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April 23, 1997

FRANCIS W. HOEBER, Acting Regional Director of the Fourth Region of the NATIONAL LABOR RELATIONS BOARD, for and on behalf of the NATIONAL LABOR RELATIONS BOARD

The opinion of the court was delivered by: DALZELL


 Dalzell, J.

 April 23, 1997

 I. Factual Background

 This is a dispute between two unions. Respondent Local 98 and Local 1448, both of the International Brotherhood of Electrical Workers ("IBEW"), are both competing to have their respective members install telephone, teledata, etc. wiring in the 280,000 square feet PNC Bank Regional Data Center building project ("PNC building") currently under construction at 8801 Tinicum Boulevard, Philadelphia, near Philadelphia International Airport. The NLRB charges that Local 98 has committed certain unfair labor practices, see infra II, by threatening to engage in a work stoppage on the construction site.

 L.F. Driscoll Company ("Driscoll") is the general contractor on the PNC building. Driscoll has sub-contracted the installation of voice and data wiring to Reliable Telecom, Inc. ("the sub-contracted work"). *fn1"

 Reliable has a collective bargaining agreement with Local 1448, based in Norristown, Pennsylvania, and thus assigned the sub-contracted work to Local 1448's members. Local 98, based in the City of Philadelphia, has, however, objected to Reliable's assignment of the sub-contracted work to Local 1448. *fn2"

 On March 11, 1997, John Dougherty, Local 98's business manager, called Joseph Culbertson, Reliable's Vice President, and requested that Reliable hire Local 98's members for the sub-contracted work. According to the NLRB, "Culbertson expressed a willingness to do so." Pet.'s Mem. of Law at 5.

 On March 24, 1997, Mr. Culbertson, prior to arriving at the PNC building site with Local 1448 members ready to start work, received a page on his beeper from Local 98's business agent, Edward Coppinger, *fn3" who informed him that only Local 98 members could work on the PNC building. See id. That same day, Mr. Coppinger, on behalf of Local 98, informed Thomas Tobin, Driscoll's assistant project manager, that if Reliable performed the sub-contracted work with Local 1448 members, Local 98 would pull its members (totalling between fifty and seventy-five members) off the rest of the building project. This would be catastrophic to the project, since the electrical subcontractor, Harry F. Ortlip, which employs members of Local 98, is by far the largest and most important to this very large project, which is promised to be ready for at least partial occupancy by PNC personnel in mid-July. If Local 98's threat is carried out, other trades would not be able to continue working on the site and deadlines to Driscoll would be missed. Ms. Margaret A. Cowan, Driscoll's senior project manager, thus credibly testified at the hearing today that, "I could not afford to stop the electrical work in order to commission the project on time." See also Testimony of Thomas J. Tobin, III, Driscoll's assistant project manager (credibly testifying that it would be "devastating" if Ortlip's electricians walked off the site).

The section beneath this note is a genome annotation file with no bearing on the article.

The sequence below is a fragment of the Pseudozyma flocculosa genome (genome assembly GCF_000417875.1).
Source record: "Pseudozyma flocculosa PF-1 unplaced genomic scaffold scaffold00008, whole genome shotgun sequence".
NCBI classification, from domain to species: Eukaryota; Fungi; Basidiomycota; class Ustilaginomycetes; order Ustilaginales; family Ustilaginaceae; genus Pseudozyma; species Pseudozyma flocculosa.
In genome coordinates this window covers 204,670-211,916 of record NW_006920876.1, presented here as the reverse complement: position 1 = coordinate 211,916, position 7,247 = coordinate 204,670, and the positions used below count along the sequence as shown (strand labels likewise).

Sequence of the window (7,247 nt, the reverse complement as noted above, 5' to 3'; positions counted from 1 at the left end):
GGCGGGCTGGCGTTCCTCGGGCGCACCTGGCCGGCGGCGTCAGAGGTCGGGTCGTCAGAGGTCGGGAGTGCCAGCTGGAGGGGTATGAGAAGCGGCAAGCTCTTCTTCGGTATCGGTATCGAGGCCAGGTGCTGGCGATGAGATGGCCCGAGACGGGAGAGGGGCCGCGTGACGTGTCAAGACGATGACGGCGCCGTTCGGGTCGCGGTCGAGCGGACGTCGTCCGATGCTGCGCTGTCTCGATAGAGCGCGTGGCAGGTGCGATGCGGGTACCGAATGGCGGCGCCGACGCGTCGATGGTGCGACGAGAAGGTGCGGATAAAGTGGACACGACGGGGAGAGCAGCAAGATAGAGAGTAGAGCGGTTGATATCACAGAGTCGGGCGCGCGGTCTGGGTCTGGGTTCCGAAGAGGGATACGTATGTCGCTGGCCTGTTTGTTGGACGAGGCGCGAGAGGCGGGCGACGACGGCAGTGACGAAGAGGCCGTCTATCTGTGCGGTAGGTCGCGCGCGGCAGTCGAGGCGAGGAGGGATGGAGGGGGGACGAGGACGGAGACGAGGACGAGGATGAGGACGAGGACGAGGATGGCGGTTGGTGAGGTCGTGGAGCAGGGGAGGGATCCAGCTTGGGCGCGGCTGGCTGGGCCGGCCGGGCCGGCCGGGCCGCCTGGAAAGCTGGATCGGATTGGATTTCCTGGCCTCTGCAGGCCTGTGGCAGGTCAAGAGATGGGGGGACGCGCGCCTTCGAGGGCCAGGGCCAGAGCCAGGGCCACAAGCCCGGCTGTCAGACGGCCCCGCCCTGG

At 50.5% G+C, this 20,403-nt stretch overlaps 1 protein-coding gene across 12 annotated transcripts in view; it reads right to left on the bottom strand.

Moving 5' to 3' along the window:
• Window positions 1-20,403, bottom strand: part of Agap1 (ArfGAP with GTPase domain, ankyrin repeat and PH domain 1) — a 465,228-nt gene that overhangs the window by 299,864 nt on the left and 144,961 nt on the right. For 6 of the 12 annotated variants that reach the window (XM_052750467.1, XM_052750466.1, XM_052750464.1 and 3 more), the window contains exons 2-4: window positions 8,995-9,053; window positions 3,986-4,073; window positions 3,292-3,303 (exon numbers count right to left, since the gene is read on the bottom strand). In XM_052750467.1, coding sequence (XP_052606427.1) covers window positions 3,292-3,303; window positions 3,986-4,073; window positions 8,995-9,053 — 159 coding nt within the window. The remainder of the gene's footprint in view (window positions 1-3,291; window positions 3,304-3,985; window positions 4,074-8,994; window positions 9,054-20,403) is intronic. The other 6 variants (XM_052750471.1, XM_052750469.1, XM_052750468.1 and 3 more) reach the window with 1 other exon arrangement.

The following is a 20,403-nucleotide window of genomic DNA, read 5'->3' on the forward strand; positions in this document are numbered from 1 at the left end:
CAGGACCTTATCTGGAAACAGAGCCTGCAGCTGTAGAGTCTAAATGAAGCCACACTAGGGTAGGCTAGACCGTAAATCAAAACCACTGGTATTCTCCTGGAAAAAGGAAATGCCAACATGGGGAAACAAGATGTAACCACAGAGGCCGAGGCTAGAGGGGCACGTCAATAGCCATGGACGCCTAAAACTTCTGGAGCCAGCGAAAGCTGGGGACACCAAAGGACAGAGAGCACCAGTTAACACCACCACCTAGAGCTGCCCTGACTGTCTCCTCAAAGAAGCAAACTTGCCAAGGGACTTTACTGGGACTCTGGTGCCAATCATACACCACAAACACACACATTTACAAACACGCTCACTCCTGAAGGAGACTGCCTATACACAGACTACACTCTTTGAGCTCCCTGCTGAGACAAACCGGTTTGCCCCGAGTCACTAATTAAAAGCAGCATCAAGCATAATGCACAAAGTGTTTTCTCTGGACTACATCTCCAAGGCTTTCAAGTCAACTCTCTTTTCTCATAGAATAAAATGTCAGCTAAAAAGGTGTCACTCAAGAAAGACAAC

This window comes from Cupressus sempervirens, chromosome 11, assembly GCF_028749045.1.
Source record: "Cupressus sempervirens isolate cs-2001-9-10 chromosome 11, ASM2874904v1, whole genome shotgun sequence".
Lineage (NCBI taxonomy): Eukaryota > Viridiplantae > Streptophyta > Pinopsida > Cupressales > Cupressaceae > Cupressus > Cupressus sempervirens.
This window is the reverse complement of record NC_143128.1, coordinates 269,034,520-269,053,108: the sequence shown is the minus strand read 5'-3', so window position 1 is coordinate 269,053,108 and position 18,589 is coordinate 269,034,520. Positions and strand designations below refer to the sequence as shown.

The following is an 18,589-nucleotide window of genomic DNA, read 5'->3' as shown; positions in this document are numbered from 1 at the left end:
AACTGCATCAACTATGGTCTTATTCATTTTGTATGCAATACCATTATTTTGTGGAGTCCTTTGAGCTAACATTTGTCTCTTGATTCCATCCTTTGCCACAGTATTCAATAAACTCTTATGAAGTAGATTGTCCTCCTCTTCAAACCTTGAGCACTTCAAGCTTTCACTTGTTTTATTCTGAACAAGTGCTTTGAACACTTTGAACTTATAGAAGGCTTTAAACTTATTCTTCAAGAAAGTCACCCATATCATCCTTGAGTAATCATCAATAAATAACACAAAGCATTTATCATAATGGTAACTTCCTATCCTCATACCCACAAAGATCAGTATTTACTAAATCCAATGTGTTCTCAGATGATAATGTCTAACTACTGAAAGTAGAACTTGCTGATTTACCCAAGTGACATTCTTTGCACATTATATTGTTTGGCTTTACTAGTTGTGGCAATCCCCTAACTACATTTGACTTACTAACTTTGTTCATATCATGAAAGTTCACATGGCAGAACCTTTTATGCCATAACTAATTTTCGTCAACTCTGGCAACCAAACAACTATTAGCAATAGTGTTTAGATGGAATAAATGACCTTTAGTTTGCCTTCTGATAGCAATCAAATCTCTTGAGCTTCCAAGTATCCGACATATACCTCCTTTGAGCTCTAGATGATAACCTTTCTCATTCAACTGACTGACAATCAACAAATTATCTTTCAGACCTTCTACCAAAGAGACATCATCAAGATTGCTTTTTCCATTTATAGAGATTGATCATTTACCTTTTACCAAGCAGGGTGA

Mr. Tobin, on behalf of Driscoll, consequently told Reliable that it would not be permitted to do the sub-contracted work until it resolved its labor problems. Since March 24, Reliable has not performed the work which it was contracted to do at the site.

 On March 26, 1997, Reliable filed a complaint before the NLRB charging unfair labor practices -- cases nos. 4-CC-2149 (the "CC" charge") and 4-CD-953 (the "CD" charge"). The Regional Office of the Board has found merit to these charges. Id. With regard to the CD charge, it is reported that the "Acting Regional Director issued a Notice of Hearing on April 17, 1997 . . . ." for May 13. Id. As to the CC charge, "the Region will issue Complaint . . . shortly, and establish a separate hearing." Id.

 On April 22, 1997, Judge Padova, as Emergency Judge, signed an ex parte Order to Show Cause, setting an injunction hearing for this day. After hearing the testimony of three witnesses, we have concluded that the Board is entitled to its injunction.

 II. Legal Analysis

 A. Relief Sought: Injunction Pursuant to § 10(l)

 The Board seeks, pursuant to § 10(l) of the Act, a temporary injunction against Local 98 pending the Board's final disposition, pursuant to § 10(k) of the Act, of the charges Reliable has filed against Local 98.